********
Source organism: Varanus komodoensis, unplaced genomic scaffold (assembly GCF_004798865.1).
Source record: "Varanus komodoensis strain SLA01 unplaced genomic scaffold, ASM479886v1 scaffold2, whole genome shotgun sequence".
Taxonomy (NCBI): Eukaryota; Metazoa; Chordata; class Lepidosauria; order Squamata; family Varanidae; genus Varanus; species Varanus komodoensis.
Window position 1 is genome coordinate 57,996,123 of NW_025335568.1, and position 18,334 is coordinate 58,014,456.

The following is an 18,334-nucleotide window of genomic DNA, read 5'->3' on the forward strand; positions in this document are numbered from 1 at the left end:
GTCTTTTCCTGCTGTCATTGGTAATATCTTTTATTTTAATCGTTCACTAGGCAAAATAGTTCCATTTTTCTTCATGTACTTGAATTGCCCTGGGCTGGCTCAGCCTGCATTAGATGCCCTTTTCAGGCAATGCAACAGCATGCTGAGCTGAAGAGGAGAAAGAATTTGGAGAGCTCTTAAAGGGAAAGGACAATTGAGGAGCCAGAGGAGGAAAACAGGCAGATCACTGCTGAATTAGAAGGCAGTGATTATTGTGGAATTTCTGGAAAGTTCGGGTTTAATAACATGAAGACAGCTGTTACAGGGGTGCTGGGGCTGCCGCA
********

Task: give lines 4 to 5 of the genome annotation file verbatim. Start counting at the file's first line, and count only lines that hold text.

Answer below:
Window position 1 is genome coordinate 57,996,123 of NW_025335568.1, and position 18,334 is coordinate 58,014,456.

The following is an 18,334-nucleotide window of genomic DNA, read 5'->3' on the forward strand; positions in this document are numbered from 1 at the left end: